Ursula Celano

What is your own background/ethnic heritage?
I live in Dublin and am a native of the city. My name before I met Mr. Celano was Ursula Sheehy. In my twenties I lived in London and came back to Dublin when I was expecting my first child who is now nearly 8. My professional qualifications are in management consultancy and specifically IT. I studied art history and English in trinity Dublin then computer science in Queens Belfast before emigrating. I had always wanted to be an artist or designer. As I have no relevant work experience I decided to set up my own business designing and producing stationery and textiles. I used to wonder why there were very few contemporary products which expressed Irish landscapes or culture designed to appeal to a feminine market. There were lots of great aprons and bags with roses and pretty dots around which looked English or American – and I wanted to see if I could design something that people would like to buy which was distinctly Irish. I spent a lot of time thinking about what ideas or themes would work and even more time travelling around the country sketching ideas.

How long have you been with the company, and what is your position there?
Ursula Celano is my own business and I have been trading since November 2011 though I started work on the business in 2009 once my younger son was in playschool.

What are the challenges of the profession?
My business is gift design and my USP is that my designs reflect modern Ireland. The challenge is to make money in this market which is distinctive but also small as my products don’t really make very much sense out of the context of the Irish community or visitors to Ireland. There is also the challenge to keep designs fresh and relevant. As my business is very young – this isn’t that difficult yet as I still have lots of different ideas to explore.

What are the rewards?
The sort of people who work in the homewares/gift industry are lovely, considerate friendly and they pay on time. This is a great change from the world of management consultancy which was ruthless. I love when I design something and people understand what I am trying to say and want to pay good money to buy it. I thought that much of the distinctly Irish design was very old fashioned and poorly executed – with too much emphasis on masculine and alcohol related imagery. My first design was a very colourful pattern based on Irish dancing and it was immediately taken on by the most sophisticated design shop in Dublin which was wonderful. I have loved that other Irish women have understood what I was trying to say – that there is a very vibrant, female Irish culture which should be expressed in pattern design. I like to think that I am capturing an Ireland that is humorous and sweet rather than crudely humorous.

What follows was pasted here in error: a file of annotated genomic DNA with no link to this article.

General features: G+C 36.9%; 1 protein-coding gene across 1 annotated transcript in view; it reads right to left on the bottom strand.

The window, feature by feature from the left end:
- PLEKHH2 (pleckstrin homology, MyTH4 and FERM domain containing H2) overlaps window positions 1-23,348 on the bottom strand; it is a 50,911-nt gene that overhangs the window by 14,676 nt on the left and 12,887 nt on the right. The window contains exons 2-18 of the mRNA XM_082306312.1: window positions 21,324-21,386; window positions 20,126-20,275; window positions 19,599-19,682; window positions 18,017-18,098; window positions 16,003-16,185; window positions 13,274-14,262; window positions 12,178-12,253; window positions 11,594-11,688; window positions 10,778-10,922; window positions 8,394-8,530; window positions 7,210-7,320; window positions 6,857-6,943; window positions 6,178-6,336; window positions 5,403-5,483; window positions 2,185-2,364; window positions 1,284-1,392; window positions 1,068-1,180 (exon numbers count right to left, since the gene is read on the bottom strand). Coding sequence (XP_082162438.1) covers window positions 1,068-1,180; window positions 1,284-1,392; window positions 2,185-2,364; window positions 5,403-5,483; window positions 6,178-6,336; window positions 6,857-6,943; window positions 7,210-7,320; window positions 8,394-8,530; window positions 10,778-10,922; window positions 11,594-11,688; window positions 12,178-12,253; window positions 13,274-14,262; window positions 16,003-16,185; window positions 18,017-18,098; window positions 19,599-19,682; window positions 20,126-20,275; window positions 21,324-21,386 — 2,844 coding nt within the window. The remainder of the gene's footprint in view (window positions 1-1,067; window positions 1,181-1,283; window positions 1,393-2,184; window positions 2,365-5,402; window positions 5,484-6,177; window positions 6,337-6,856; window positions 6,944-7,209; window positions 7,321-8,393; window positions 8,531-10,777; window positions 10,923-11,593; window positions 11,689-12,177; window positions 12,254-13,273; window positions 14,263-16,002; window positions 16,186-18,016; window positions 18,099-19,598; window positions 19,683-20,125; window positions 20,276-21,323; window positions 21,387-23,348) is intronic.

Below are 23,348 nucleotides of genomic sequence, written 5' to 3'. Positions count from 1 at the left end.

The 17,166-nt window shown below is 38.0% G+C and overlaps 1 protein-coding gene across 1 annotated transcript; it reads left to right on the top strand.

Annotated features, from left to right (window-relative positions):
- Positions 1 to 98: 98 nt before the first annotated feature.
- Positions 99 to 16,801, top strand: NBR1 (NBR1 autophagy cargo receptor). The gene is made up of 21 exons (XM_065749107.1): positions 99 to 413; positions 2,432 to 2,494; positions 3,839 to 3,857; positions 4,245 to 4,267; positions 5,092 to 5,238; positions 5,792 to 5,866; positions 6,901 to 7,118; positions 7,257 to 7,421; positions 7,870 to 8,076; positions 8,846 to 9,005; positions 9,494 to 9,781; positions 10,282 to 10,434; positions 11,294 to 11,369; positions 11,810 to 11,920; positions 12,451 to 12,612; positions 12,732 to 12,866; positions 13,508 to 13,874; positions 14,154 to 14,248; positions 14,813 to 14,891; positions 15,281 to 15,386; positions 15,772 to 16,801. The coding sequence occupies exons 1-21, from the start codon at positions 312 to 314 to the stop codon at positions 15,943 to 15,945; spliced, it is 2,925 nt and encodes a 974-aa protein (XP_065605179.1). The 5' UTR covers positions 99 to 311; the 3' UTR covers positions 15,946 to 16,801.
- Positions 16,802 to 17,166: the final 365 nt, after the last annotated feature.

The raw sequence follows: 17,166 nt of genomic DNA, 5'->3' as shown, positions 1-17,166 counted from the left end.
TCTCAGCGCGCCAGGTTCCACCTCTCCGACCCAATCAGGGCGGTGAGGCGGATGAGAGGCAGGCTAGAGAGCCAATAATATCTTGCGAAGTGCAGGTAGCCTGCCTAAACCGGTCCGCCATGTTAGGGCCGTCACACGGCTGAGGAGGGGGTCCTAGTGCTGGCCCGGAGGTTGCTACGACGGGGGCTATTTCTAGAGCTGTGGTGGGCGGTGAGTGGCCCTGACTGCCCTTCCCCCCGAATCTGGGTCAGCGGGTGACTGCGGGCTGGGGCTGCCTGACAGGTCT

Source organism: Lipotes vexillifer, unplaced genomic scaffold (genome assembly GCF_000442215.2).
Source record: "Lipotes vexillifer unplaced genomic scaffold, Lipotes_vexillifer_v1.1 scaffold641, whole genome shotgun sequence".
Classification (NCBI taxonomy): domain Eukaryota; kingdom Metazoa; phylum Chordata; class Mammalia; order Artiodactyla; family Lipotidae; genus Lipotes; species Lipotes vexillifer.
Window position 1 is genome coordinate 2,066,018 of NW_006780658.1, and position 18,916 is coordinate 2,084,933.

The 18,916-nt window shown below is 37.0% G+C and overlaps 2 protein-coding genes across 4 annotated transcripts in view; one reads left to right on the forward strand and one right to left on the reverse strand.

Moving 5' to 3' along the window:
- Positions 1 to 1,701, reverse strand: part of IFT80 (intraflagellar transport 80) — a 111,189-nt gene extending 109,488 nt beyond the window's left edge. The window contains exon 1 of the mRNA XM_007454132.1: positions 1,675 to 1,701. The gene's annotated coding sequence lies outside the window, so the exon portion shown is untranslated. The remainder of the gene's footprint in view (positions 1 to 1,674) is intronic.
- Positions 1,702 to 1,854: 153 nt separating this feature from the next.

What is the company’s core mandate?
The company is just myself at the moment. I hope to sell things which are always good quality and based on observation. I want everything I design to be durable and practical.

What are your key products?
My key products are notebooks, cards aprons and tea towels.

What is your marketplace?
The marketplace for my work is the gift category and my customers are generally women between 20 and 50.

How do you differ from your competition?
Most of my competitors are large businesses with their eyes set on international markets – therefore their designs tend to be generally attractive florals rather than specifically regional designs.

What are your thoughts on the current state of the Irish economy?
While there are green shoots – the debt burden carried by individuals and the state and the drawn out procedures for debt resolution are huge handicaps.

Are we doing enough to preserve & promote Celtic culture generally?
I have thought that we were very successful at communicating our culture in the world of dance and music but have been weak about promoting of our culture otherwise – for example – consigning shamrocks and harps to the realms of tourism merchandise rather than using our emblems and culture to inspire high quality fashionable and desirable products. Ask an Irish person how they feel about harps shamrocks and you will get a very different answer to an American asked about the stars and stripes and cowboys.

What can we be doing better?
Here in Ireland there should be more interest in support for cultural and heritage preservation and I would love to see the Heritage Council’s work to support the maintenance of vernacular architecture promoted. The whitewashed outbuildings, small cottages and quiet barns are worth preserving. When I came back to Ireland I used my management consultancy training to work on strategic tourism investment projects so I could write for hours on this topic.

What’s next on the company agenda?
My business is just over a year old and in this second year I will be concentrating on making a profit! In June this year some new designs will be available and I am taking a risk by trying a design based on the shamrock – putting my money where my mouth is. I would like to collaborate more with factories in Ireland to develop new products.